It wasn’t too hot or too cold, but President Barack Obama’s latest trip to Springfield still made a few people squirm.

On Tuesday morning the president delivered a televised address to classrooms in the capital city (and across the rest of America), challenging them to set and achieve educational goals. After national media voiced fears that Obama’s speech would push a partisan political agenda, his administration announced that school administrators and teachers could decide whether or not to air the back-to-school message. Springfield Public Schools also left the decision up to parents — they could request that their children skip the address.

Jimmy Rice, from the office of communications and community relations with Springfield Public Schools, told IT that there were “just a handful of students from among each participating school who opted out of viewing the address.” About 90 percent of Springfield Public Schools viewed the address in some form, he added.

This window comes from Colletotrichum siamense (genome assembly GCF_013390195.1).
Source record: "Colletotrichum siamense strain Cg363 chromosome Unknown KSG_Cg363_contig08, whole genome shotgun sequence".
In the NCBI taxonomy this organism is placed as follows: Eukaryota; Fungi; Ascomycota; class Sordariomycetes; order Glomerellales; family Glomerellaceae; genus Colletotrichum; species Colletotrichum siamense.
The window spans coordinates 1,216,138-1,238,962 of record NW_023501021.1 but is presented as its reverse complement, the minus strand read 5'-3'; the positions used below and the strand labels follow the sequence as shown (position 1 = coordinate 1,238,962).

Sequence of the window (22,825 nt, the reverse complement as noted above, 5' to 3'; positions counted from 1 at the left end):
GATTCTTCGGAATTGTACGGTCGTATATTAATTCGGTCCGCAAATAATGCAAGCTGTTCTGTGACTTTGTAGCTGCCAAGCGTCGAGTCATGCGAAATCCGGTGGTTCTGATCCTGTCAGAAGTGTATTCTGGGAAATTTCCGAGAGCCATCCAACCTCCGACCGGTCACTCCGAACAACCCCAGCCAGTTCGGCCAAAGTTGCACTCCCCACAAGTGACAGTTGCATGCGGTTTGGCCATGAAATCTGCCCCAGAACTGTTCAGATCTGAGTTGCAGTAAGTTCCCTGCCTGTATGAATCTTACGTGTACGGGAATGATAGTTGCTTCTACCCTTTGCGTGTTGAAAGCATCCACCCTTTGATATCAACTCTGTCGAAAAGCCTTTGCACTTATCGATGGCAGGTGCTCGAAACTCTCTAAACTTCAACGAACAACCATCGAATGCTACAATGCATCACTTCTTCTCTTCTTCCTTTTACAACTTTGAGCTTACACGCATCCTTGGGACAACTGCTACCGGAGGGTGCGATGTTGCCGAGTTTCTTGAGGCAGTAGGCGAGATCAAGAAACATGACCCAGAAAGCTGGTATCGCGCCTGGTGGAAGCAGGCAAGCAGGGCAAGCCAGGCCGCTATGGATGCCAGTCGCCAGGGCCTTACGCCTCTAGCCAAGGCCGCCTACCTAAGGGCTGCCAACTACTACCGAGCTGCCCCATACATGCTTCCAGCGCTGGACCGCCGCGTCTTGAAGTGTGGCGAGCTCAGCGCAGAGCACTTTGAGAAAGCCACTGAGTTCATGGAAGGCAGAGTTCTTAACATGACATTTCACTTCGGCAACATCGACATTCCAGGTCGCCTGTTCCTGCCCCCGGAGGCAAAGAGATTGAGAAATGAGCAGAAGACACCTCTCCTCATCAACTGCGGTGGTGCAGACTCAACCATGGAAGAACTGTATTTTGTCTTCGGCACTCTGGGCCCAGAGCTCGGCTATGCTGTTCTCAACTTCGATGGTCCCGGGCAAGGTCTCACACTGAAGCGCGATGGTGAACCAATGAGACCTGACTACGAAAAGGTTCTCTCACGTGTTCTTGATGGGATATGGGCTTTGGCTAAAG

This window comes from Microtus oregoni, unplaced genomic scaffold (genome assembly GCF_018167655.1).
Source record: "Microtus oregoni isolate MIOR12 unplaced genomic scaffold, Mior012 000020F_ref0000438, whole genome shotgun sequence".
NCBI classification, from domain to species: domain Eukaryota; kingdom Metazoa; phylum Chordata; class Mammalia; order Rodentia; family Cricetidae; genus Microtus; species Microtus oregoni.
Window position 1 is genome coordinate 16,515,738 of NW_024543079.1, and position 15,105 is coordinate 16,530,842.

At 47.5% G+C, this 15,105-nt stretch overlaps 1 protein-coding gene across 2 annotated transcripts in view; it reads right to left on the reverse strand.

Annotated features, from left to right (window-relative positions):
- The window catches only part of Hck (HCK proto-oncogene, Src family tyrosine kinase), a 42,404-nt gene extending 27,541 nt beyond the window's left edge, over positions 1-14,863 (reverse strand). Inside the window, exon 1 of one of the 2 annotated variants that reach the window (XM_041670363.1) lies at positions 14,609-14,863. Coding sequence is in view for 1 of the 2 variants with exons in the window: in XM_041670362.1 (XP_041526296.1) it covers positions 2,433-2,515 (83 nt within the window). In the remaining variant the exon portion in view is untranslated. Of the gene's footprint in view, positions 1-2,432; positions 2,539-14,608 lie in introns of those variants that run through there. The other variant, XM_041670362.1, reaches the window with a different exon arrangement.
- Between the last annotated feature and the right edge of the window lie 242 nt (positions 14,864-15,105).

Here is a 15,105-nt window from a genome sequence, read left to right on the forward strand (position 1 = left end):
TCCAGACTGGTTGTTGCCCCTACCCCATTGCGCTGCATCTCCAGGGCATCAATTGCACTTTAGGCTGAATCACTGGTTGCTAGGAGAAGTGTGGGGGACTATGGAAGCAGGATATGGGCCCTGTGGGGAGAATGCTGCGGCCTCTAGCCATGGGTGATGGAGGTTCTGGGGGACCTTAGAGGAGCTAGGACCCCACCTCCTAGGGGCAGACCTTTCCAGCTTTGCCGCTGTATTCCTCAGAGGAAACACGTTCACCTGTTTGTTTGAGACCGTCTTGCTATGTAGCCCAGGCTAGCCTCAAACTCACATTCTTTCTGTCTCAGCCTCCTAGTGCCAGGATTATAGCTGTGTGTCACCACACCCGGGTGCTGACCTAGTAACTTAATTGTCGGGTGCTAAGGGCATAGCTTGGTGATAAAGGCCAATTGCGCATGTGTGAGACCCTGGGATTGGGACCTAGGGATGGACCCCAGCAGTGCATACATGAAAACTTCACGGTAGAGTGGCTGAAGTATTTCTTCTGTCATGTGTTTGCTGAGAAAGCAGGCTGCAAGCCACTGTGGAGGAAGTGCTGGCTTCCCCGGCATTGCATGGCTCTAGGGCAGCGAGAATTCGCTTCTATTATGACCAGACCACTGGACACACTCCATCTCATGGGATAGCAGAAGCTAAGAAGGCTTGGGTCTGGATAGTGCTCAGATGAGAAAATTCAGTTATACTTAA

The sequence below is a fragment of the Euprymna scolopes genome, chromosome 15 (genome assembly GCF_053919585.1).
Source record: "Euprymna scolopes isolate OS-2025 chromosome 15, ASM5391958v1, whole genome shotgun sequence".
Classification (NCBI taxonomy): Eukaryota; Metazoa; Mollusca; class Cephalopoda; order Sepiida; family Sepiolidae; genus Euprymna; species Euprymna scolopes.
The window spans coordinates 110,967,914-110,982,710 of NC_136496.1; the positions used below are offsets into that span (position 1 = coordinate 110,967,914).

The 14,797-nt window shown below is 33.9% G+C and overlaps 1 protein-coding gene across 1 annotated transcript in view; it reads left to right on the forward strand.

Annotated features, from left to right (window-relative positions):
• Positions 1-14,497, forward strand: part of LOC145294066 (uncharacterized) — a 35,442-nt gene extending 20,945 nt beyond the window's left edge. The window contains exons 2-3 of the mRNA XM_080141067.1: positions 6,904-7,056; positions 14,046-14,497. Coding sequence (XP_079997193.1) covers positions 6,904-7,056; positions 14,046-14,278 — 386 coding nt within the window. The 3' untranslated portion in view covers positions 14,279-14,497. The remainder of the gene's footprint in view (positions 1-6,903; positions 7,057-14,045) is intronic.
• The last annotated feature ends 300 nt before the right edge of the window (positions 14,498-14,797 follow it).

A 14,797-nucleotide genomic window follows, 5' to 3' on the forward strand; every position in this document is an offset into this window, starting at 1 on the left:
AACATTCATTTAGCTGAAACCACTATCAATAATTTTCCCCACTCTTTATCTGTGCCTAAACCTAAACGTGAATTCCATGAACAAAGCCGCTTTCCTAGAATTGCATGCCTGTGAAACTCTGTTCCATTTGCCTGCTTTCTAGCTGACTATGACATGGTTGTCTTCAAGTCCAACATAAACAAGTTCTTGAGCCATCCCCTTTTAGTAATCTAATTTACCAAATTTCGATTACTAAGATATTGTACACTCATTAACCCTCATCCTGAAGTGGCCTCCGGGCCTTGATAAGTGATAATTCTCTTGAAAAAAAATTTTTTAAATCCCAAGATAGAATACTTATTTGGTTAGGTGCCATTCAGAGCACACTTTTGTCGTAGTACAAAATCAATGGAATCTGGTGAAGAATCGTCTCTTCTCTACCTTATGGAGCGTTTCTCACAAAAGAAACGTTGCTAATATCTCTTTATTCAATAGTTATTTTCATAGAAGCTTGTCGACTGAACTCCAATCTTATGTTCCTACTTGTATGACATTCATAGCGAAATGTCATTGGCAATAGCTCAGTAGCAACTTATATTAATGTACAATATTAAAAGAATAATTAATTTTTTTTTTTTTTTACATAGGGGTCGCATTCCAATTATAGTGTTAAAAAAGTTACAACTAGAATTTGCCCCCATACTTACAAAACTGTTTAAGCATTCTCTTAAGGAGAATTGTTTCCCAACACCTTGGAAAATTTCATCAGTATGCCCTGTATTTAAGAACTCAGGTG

Despite the flap, the only thing that Obama pushed was the students:

“We need every single one of you to develop your talents, skills and intellect so you can help solve our most difficult problems,” he said. “If you don’t do that — if you quit on school — you’re not just quitting on yourself, you’re quitting on your country.”

Illinois Times has provided readers with independent journalism for more than 40 years, from news and politics to arts and culture.

Now more than ever, we’re asking for your support to continue providing our community with real news that everyone can access, free of charge.

We’re also offering a home delivery option as an added convenience for friends of the paper.

Click here to subscribe, or simply show your support for Illinois Times.

Comments (0)

Add a comment

Add a Comment